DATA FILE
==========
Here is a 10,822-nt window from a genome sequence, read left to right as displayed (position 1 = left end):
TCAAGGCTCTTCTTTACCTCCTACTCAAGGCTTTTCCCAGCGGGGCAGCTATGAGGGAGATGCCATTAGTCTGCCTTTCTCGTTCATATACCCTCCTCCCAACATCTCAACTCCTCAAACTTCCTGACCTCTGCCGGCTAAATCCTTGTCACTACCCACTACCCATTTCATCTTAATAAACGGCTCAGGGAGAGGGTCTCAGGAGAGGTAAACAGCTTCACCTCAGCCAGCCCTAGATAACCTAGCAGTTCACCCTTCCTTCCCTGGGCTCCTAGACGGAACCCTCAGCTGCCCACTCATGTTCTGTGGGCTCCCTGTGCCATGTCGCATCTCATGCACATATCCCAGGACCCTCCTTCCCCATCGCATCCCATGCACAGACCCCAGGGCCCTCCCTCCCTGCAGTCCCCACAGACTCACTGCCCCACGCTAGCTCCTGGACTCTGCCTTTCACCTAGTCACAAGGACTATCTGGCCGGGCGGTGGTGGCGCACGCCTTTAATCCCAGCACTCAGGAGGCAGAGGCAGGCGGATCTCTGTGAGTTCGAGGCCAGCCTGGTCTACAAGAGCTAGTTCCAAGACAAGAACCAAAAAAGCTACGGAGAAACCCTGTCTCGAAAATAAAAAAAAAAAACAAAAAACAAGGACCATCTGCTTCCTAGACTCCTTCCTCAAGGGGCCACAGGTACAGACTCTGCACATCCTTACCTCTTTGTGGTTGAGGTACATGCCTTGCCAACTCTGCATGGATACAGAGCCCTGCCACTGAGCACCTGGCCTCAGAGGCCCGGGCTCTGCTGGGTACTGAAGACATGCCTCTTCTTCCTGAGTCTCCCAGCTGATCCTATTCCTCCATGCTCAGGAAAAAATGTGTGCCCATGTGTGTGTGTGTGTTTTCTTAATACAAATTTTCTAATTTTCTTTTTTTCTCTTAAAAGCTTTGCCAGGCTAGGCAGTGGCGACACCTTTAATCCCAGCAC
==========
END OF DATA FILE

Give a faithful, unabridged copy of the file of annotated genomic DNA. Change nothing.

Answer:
Here is a 10,822-nt window from a genome sequence, read left to right as displayed (position 1 = left end):
TCAAGGCTCTTCTTTACCTCCTACTCAAGGCTTTTCCCAGCGGGGCAGCTATGAGGGAGATGCCATTAGTCTGCCTTTCTCGTTCATATACCCTCCTCCCAACATCTCAACTCCTCAAACTTCCTGACCTCTGCCGGCTAAATCCTTGTCACTACCCACTACCCATTTCATCTTAATAAACGGCTCAGGGAGAGGGTCTCAGGAGAGGTAAACAGCTTCACCTCAGCCAGCCCTAGATAACCTAGCAGTTCACCCTTCCTTCCCTGGGCTCCTAGACGGAACCCTCAGCTGCCCACTCATGTTCTGTGGGCTCCCTGTGCCATGTCGCATCTCATGCACATATCCCAGGACCCTCCTTCCCCATCGCATCCCATGCACAGACCCCAGGGCCCTCCCTCCCTGCAGTCCCCACAGACTCACTGCCCCACGCTAGCTCCTGGACTCTGCCTTTCACCTAGTCACAAGGACTATCTGGCCGGGCGGTGGTGGCGCACGCCTTTAATCCCAGCACTCAGGAGGCAGAGGCAGGCGGATCTCTGTGAGTTCGAGGCCAGCCTGGTCTACAAGAGCTAGTTCCAAGACAAGAACCAAAAAAGCTACGGAGAAACCCTGTCTCGAAAATAAAAAAAAAAAACAAAAAACAAGGACCATCTGCTTCCTAGACTCCTTCCTCAAGGGGCCACAGGTACAGACTCTGCACATCCTTACCTCTTTGTGGTTGAGGTACATGCCTTGCCAACTCTGCATGGATACAGAGCCCTGCCACTGAGCACCTGGCCTCAGAGGCCCGGGCTCTGCTGGGTACTGAAGACATGCCTCTTCTTCCTGAGTCTCCCAGCTGATCCTATTCCTCCATGCTCAGGAAAAAATGTGTGCCCATGTGTGTGTGTGTGTTTTCTTAATACAAATTTTCTAATTTTCTTTTTTTCTCTTAAAAGCTTTGCCAGGCTAGGCAGTGGCGACACCTTTAATCCCAGCAC